Visiting the Console
Console is probably the second-most commonly-used part of Chrome’s Developer Tools. Using Console, you can view messages posted by your code.
1. Click on the Sources tab in Chrome Developer Tools.
Setting Debugging Breakpoints
Breakpoints are used to “pause” the execution of your code at a certain point. Set a breakpoint, then move through your code gradually to see why things aren’t working as expected.
1. Click on the “Sources” tab
3. Click on a line number to set a breakpoint at that line.
Using Conditional Breakpoints
Conditional breakpoints will only trigger when certain conditions are met.
1. Right click on a line number.
2. Select “Add Conditional Breakpoint” from the context menu.
3. Enter your conditions in the dialog.
4. Press “Enter” to activate the breakpoint.
Set Media Queries
As covered previously, the Device Toolbar can be used to change the viewport size and emulate smaller devices. You can adjust specific pixel dimensions as well as the device pixel ratio to preview appearance. Common devices can be selected from the drop down to test specific devices.
1. Click the Device Toolbar icon or press Command + Shift + M (Mac) or Control + Shift + M (Windows).
2. Adjust viewpoint values directly.
3. Click “Reponsive” to view device presets.
Use the “Online” dropdown to emulate various network conditions. This helps simulate poor connectivity or slower connections.
If your site is responsive to accelerometer or geolocation values, you can emulate those device sensors from within Chrome Developer Tools.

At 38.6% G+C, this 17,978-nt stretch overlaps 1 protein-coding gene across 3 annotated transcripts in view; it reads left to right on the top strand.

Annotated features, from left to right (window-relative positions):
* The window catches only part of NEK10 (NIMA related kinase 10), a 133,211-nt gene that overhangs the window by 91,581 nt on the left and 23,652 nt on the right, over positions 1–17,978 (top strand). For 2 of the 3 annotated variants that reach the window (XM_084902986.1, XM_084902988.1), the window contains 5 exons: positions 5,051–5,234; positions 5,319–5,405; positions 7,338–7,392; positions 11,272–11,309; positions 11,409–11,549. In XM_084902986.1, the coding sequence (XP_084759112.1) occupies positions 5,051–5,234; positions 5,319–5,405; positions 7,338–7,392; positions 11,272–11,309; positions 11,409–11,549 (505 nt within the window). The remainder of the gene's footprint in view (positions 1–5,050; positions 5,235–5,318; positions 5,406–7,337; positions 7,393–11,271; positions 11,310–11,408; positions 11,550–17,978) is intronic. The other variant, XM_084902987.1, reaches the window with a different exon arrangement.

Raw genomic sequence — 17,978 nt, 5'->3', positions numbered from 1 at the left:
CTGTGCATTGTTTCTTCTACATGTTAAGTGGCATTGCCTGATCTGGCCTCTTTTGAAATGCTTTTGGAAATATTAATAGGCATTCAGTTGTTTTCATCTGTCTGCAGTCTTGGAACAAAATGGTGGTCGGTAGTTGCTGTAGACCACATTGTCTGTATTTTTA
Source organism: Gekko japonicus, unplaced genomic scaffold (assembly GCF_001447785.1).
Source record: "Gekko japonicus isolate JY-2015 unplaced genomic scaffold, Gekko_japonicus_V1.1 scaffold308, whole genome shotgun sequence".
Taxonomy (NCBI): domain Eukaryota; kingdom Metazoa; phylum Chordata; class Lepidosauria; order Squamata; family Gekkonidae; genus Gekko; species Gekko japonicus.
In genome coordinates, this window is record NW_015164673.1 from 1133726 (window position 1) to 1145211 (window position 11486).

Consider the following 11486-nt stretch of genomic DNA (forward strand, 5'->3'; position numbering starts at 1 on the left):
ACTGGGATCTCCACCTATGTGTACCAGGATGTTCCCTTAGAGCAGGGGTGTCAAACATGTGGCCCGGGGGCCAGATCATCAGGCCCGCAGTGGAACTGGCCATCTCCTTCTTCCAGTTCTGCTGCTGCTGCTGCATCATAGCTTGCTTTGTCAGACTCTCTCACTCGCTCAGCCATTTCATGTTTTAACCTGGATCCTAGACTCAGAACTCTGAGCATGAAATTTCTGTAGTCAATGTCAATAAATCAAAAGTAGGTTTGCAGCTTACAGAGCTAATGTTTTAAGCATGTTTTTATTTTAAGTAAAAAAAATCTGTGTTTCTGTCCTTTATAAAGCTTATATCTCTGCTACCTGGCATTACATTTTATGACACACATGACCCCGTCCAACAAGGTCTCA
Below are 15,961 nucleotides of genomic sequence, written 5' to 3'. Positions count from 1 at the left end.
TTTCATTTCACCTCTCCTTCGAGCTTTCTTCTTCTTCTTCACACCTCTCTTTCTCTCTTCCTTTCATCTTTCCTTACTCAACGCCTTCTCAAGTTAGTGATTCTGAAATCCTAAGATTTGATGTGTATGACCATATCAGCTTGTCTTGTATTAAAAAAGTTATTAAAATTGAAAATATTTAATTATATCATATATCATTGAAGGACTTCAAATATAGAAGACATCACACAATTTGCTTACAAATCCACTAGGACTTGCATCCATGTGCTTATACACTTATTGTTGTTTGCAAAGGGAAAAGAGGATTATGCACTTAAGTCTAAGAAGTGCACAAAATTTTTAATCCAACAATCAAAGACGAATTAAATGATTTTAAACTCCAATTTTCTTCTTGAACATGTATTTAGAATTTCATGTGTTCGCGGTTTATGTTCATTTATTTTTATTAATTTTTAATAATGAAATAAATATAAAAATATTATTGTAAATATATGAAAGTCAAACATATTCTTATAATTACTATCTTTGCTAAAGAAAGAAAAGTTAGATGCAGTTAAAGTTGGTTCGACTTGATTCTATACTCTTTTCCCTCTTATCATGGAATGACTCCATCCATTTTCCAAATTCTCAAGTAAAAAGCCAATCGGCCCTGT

1. While in the Elements panel, press the “Escape” key to open the Console Drawer.
2. Click the menu dots and choose “Sensors.”
3. Click the dropdown to select a geographic location, or select “Custom location” and enter specific GPS coordinates.
4. Click the dropdown to select a device orientation, or select “Custom orientation” and enter your own degree values.
Monitor Network and Performance
We can use DevTools to monitor network performance and bandwidth utilization. This can help us get a sense of what’s slowing down our site and how to improve our performance.
The filmstrip will capture screenshots of your webpage as it loads. This will help record the elements that have been loaded so far, making it easier to understand what the site resources are loading.
1. Click on the Network tab.
2. Click on the camera icon.
3. Press Command + R (Mac) or Control + R (Windows) to reload the web page and capture the filmstrip.
4. Review the results below. Double-click on an image to zoom in and see what elements have loaded at that point.
Analyze Site Performance
The performance tab captures more than the loading order. This lets you analyze frames per second and CPU load, finding bottlenecks more quickly.
1. Click on the Performance Tab.
2. Click the “Reload” icon to reload the page and record performance characteristics.
3. Wait for the performance recording to finish.
4. Review the performance results and graph.
You can also record mid-page performance for web application. Click the “Record” icon to arbitarily capture performance data (click Stop when you’re done.) This will record animation performance, letting you capture results with user input without reloading the page.
View Local Storage and Cookies
1. Click on the Applications tab.
2. Navigate the sidebar to find the “Cookies” dropdown.
3. Disclose the cookies list and select a cookie to view.
Set Dark Mode
1. Click the menu dots.
2. Choose the “Settings” menu.
3. Select “Dark” under Theme in Appearance.
Honorable Mention: Changing Content
While it’s useful to adjust your HTML on the fly, you can also have some fun with it. It’s easy to adjust site content as well, meaning you can create fake news stories and fake headlines while maintaining the parent site’s styling rules. Talk about Fake News.
1. Double-click on an HTML element to edit it.
2. Type your new content.
There’s even more you can do with the Chrome Developer Tools. Examine Google’s own documentation to see what kind of power is available to you.
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